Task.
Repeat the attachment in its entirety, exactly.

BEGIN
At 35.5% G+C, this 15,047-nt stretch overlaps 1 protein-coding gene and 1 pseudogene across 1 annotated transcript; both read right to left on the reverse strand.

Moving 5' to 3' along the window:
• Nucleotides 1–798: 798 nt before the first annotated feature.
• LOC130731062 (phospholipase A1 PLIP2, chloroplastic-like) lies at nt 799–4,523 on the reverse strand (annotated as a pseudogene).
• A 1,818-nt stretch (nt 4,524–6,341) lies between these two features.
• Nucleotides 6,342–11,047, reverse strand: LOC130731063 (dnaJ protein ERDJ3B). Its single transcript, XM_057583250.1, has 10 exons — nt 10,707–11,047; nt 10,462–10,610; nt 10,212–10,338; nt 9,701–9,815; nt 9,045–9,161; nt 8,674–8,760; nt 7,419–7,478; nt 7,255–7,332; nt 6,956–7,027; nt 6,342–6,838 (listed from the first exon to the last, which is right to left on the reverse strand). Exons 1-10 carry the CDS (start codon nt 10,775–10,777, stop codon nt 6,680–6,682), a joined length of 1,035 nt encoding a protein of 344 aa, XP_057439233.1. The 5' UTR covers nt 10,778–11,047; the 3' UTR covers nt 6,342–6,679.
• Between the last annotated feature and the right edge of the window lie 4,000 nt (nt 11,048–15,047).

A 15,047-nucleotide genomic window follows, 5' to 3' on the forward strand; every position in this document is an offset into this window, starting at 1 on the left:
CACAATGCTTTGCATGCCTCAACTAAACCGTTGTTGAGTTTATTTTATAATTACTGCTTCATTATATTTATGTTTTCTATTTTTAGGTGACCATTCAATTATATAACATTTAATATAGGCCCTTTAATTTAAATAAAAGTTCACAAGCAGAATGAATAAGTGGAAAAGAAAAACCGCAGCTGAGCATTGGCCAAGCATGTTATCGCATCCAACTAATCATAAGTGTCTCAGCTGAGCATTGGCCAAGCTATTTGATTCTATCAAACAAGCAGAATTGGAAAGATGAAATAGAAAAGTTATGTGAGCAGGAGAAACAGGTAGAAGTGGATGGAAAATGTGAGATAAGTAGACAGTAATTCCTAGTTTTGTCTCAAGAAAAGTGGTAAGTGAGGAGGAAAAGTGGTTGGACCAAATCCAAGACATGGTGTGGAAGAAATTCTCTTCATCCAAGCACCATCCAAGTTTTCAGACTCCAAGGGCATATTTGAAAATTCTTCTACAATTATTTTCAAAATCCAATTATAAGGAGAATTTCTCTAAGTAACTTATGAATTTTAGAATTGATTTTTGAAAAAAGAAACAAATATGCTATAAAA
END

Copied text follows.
At 35.5% G+C, this 15,047-nt stretch overlaps 1 protein-coding gene and 1 pseudogene across 1 annotated transcript; both read right to left on the reverse strand.

Moving 5' to 3' along the window:
• Nucleotides 1–798: 798 nt before the first annotated feature.
• LOC130731062 (phospholipase A1 PLIP2, chloroplastic-like) lies at nt 799–4,523 on the reverse strand (annotated as a pseudogene).
• A 1,818-nt stretch (nt 4,524–6,341) lies between these two features.
• Nucleotides 6,342–11,047, reverse strand: LOC130731063 (dnaJ protein ERDJ3B). Its single transcript, XM_057583250.1, has 10 exons — nt 10,707–11,047; nt 10,462–10,610; nt 10,212–10,338; nt 9,701–9,815; nt 9,045–9,161; nt 8,674–8,760; nt 7,419–7,478; nt 7,255–7,332; nt 6,956–7,027; nt 6,342–6,838 (listed from the first exon to the last, which is right to left on the reverse strand). Exons 1-10 carry the CDS (start codon nt 10,775–10,777, stop codon nt 6,680–6,682), a joined length of 1,035 nt encoding a protein of 344 aa, XP_057439233.1. The 5' UTR covers nt 10,778–11,047; the 3' UTR covers nt 6,342–6,679.
• Between the last annotated feature and the right edge of the window lie 4,000 nt (nt 11,048–15,047).

A 15,047-nucleotide genomic window follows, 5' to 3' on the forward strand; every position in this document is an offset into this window, starting at 1 on the left:
CACAATGCTTTGCATGCCTCAACTAAACCGTTGTTGAGTTTATTTTATAATTACTGCTTCATTATATTTATGTTTTCTATTTTTAGGTGACCATTCAATTATATAACATTTAATATAGGCCCTTTAATTTAAATAAAAGTTCACAAGCAGAATGAATAAGTGGAAAAGAAAAACCGCAGCTGAGCATTGGCCAAGCATGTTATCGCATCCAACTAATCATAAGTGTCTCAGCTGAGCATTGGCCAAGCTATTTGATTCTATCAAACAAGCAGAATTGGAAAGATGAAATAGAAAAGTTATGTGAGCAGGAGAAACAGGTAGAAGTGGATGGAAAATGTGAGATAAGTAGACAGTAATTCCTAGTTTTGTCTCAAGAAAAGTGGTAAGTGAGGAGGAAAAGTGGTTGGACCAAATCCAAGACATGGTGTGGAAGAAATTCTCTTCATCCAAGCACCATCCAAGTTTTCAGACTCCAAGGGCATATTTGAAAATTCTTCTACAATTATTTTCAAAATCCAATTATAAGGAGAATTTCTCTAAGTAACTTATGAATTTTAGAATTGATTTTTGAAAAAAGAAACAAATATGCTATAAAA